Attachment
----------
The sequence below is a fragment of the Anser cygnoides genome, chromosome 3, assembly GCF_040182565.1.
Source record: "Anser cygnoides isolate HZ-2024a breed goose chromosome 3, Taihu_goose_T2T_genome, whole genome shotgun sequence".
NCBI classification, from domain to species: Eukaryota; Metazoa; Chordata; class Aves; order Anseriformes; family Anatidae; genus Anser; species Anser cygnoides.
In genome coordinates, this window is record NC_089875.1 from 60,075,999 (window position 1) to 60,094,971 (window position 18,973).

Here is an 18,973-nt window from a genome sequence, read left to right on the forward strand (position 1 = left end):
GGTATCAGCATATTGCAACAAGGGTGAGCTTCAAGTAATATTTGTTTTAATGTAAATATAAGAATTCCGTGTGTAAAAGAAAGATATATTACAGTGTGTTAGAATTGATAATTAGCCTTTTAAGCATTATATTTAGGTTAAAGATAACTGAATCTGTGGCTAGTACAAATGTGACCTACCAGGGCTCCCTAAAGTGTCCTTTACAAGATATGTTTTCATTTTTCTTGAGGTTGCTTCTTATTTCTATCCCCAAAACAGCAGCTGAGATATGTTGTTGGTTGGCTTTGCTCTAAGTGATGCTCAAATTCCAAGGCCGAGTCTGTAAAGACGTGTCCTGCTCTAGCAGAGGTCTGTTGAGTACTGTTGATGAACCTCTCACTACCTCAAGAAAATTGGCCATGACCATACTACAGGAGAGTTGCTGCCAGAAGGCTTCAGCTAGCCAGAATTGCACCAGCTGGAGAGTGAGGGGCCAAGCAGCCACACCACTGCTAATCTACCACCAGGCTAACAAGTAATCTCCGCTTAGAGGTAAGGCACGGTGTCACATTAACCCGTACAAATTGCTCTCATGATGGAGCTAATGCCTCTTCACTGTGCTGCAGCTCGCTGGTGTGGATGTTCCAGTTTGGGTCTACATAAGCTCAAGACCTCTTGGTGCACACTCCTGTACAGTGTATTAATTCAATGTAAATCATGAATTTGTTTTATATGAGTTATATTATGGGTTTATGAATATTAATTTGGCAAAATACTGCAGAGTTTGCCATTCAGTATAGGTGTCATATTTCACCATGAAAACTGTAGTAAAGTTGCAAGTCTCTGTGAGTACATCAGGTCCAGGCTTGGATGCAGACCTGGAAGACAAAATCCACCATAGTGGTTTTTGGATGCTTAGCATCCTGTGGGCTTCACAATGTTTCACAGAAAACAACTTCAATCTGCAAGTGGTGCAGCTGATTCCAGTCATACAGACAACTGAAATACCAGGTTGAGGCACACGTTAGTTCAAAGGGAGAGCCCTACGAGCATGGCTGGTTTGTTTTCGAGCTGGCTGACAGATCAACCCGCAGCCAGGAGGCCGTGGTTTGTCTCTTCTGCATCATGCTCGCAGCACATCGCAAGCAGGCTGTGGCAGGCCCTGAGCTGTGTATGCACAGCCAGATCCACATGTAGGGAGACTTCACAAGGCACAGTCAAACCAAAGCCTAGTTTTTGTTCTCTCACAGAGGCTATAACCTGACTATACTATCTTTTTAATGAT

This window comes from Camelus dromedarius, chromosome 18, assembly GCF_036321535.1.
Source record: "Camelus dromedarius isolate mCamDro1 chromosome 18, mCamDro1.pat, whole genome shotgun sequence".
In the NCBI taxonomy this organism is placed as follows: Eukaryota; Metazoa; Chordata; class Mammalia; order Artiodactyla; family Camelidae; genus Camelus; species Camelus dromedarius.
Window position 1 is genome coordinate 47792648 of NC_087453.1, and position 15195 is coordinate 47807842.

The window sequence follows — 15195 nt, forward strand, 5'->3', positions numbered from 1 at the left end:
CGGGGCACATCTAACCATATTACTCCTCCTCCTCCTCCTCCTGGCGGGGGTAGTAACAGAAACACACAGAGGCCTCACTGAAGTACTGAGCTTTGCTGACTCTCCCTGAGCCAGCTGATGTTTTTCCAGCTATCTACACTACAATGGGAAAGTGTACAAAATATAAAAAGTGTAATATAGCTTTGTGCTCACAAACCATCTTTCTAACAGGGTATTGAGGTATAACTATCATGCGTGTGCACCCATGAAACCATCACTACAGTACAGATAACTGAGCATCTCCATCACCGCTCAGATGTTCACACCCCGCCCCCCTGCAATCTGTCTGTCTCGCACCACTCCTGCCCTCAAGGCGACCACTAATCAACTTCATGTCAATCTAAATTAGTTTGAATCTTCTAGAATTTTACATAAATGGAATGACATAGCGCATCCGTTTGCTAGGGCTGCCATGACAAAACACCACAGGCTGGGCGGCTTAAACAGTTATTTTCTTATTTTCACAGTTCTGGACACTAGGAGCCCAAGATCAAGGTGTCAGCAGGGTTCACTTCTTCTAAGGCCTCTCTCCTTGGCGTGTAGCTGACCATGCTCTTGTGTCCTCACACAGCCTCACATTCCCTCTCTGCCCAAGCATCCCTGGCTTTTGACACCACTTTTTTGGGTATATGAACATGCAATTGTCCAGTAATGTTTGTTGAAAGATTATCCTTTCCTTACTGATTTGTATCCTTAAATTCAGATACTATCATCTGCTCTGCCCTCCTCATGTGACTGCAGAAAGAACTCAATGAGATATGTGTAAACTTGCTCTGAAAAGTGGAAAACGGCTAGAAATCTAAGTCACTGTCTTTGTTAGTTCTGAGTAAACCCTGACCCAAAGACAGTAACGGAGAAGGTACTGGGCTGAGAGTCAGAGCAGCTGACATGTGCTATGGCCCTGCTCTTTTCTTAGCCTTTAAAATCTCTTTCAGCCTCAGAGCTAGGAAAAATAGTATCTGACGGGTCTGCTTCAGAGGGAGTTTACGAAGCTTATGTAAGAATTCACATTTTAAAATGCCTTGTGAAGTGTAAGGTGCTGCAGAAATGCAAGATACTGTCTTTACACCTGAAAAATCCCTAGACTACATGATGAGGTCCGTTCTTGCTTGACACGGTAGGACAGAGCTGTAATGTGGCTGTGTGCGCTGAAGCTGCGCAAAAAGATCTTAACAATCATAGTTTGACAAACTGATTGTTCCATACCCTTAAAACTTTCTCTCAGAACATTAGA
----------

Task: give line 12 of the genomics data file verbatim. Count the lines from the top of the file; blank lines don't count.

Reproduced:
CGGGGCACATCTAACCATATTACTCCTCCTCCTCCTCCTCCTGGCGGGGGTAGTAACAGAAACACACAGAGGCCTCACTGAAGTACTGAGCTTTGCTGACTCTCCCTGAGCCAGCTGATGTTTTTCCAGCTATCTACACTACAATGGGAAAGTGTACAAAATATAAAAAGTGTAATATAGCTTTGTGCTCACAAACCATCTTTCTAACAGGGTATTGAGGTATAACTATCATGCGTGTGCACCCATGAAACCATCACTACAGTACAGATAACTGAGCATCTCCATCACCGCTCAGATGTTCACACCCCGCCCCCCTGCAATCTGTCTGTCTCGCACCACTCCTGCCCTCAAGGCGACCACTAATCAACTTCATGTCAATCTAAATTAGTTTGAATCTTCTAGAATTTTACATAAATGGAATGACATAGCGCATCCGTTTGCTAGGGCTGCCATGACAAAACACCACAGGCTGGGCGGCTTAAACAGTTATTTTCTTATTTTCACAGTTCTGGACACTAGGAGCCCAAGATCAAGGTGTCAGCAGGGTTCACTTCTTCTAAGGCCTCTCTCCTTGGCGTGTAGCTGACCATGCTCTTGTGTCCTCACACAGCCTCACATTCCCTCTCTGCCCAAGCATCCCTGGCTTTTGACACCACTTTTTTGGGTATATGAACATGCAATTGTCCAGTAATGTTTGTTGAAAGATTATCCTTTCCTTACTGATTTGTATCCTTAAATTCAGATACTATCATCTGCTCTGCCCTCCTCATGTGACTGCAGAAAGAACTCAATGAGATATGTGTAAACTTGCTCTGAAAAGTGGAAAACGGCTAGAAATCTAAGTCACTGTCTTTGTTAGTTCTGAGTAAACCCTGACCCAAAGACAGTAACGGAGAAGGTACTGGGCTGAGAGTCAGAGCAGCTGACATGTGCTATGGCCCTGCTCTTTTCTTAGCCTTTAAAATCTCTTTCAGCCTCAGAGCTAGGAAAAATAGTATCTGACGGGTCTGCTTCAGAGGGAGTTTACGAAGCTTATGTAAGAATTCACATTTTAAAATGCCTTGTGAAGTGTAAGGTGCTGCAGAAATGCAAGATACTGTCTTTACACCTGAAAAATCCCTAGACTACATGATGAGGTCCGTTCTTGCTTGACACGGTAGGACAGAGCTGTAATGTGGCTGTGTGCGCTGAAGCTGCGCAAAAAGATCTTAACAATCATAGTTTGACAAACTGATTGTTCCATACCCTTAAAACTTTCTCTCAGAACATTAGA